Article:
Pakistan's inflation as measured by the Consumer Price Index (CPI) rose to a two-year high of 13.37 per cent in April compared to the same month last year, the Pakistan Bureau of Statistics (PBS) said on Sunday.
Inflation accelerated from 12.7pc year-on-year (YoY) in March, marking a 1.61pc month-on-month rise in April.
This is the highest CPI inflation since January 2020 when it was 14.6pc.
According to data shared by the PBS, inflation in urban and rural areas rose by 1.6pc and 1.63pc, respectively.
Perishable food items led the inflationary trend with an increase of 29.57pc, followed by 28.34pc for transport and 15.02pc for non-perishable food items.
Other sectors that posted double-digit growth in prices included clothing and footwear (10.84pc), furnishing and household equipment maintenance (14.66pc), health (10.37pc), restaurants and hotels (14.57pc) and miscellaneous goods and services (12.76pc).
In addition, the prices of housing and utilities rose by 7.05pc, communication by 1.61pc, recreation and culture by 9.65pc and education by 8.36pc.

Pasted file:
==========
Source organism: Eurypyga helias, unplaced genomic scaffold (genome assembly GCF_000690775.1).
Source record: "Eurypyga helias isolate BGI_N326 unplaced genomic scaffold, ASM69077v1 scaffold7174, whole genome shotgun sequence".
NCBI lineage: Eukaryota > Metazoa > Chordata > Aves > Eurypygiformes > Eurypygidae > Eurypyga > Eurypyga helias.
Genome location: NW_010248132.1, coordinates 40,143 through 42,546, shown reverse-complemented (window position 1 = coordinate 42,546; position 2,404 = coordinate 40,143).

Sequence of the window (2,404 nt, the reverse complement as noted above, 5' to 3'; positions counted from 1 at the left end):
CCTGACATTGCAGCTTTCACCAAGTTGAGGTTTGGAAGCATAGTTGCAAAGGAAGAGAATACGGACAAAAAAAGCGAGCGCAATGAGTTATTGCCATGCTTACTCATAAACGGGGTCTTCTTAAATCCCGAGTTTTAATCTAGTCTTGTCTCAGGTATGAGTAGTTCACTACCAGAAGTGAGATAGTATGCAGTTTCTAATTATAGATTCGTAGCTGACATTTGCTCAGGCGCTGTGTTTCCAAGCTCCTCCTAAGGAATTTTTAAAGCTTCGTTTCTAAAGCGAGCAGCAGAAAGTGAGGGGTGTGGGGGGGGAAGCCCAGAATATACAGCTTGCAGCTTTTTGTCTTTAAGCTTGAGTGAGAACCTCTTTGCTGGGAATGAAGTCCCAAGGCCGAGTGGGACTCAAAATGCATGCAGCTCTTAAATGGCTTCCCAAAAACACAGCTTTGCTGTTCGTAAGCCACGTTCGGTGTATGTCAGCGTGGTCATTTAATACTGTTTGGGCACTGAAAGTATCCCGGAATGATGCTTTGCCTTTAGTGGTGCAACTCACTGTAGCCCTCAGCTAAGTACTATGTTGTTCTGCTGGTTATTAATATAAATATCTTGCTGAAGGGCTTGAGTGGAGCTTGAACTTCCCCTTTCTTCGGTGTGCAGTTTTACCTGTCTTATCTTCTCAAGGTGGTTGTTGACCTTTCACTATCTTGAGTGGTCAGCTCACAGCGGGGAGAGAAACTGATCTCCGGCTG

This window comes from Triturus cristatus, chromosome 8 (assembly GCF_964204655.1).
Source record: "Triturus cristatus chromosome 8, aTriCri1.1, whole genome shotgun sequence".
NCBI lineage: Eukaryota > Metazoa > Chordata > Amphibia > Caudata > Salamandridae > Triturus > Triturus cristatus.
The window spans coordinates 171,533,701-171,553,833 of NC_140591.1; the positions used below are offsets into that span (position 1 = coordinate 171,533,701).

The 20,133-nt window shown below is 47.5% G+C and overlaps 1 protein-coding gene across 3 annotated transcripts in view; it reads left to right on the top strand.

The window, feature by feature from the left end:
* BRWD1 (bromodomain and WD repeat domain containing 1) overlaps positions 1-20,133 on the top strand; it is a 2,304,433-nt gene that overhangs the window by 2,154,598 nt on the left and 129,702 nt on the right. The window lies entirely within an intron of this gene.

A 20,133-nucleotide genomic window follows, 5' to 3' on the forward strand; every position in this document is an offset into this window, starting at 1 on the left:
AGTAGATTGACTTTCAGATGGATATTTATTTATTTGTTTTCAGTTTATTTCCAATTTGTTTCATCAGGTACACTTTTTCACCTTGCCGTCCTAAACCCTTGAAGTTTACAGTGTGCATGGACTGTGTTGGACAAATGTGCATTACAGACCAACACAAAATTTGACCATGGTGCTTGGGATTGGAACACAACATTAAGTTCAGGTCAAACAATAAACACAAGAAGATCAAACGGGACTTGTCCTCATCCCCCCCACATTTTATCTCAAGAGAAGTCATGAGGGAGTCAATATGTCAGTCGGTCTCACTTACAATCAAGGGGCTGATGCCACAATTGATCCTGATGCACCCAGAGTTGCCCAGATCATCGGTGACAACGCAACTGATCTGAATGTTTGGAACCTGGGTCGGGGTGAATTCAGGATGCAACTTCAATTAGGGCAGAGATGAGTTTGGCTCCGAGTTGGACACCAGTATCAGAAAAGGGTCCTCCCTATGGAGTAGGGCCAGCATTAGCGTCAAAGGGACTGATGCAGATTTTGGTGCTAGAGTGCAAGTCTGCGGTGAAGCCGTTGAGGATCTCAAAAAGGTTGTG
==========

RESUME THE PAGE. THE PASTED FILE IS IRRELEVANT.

According to the PBS, food inflation in urban areas increased by 15.98pc YoY and in rural areas by 18.23pc.
In its monthly outlook report for April, the Ministry of Finance said the overall spike in inflation is on account of an increase in the prices of imported items, as the country is a net importer of items, especially crude oil, pulses and edible oil, which ultimately translates into domestic prices. The Russia-Ukraine war, supply chain disruption, and global demand recovery all contribute to price increases.
According to the report, inflation in Pakistan is driven by both external and internal factors. International commodity prices, especially oil and food prices are the main external contributors.
Further, exchange rate fluctuations also affect domestic prices. The movements of broad money are also considered a useful indicator because they reflect the influences of monetary and fiscal policies on the domestic price index. Finally, market expectations regarding these inflationary developments are also contributing factors.
The ministry forecast tough days ahead — including rising inflation, expanding current account deficit, higher fiscal deficit and dampening economic growth prospects — in the country owing to combination of internal and external challenges of unpredictable tenure.
"The domestic and international scenarios are changing which carry implications for the economic recovery. Meanwhile, inflationary and external sector pressures are creating macroeconomic imbalances in the economy," the report said.
Additional input from Reuters.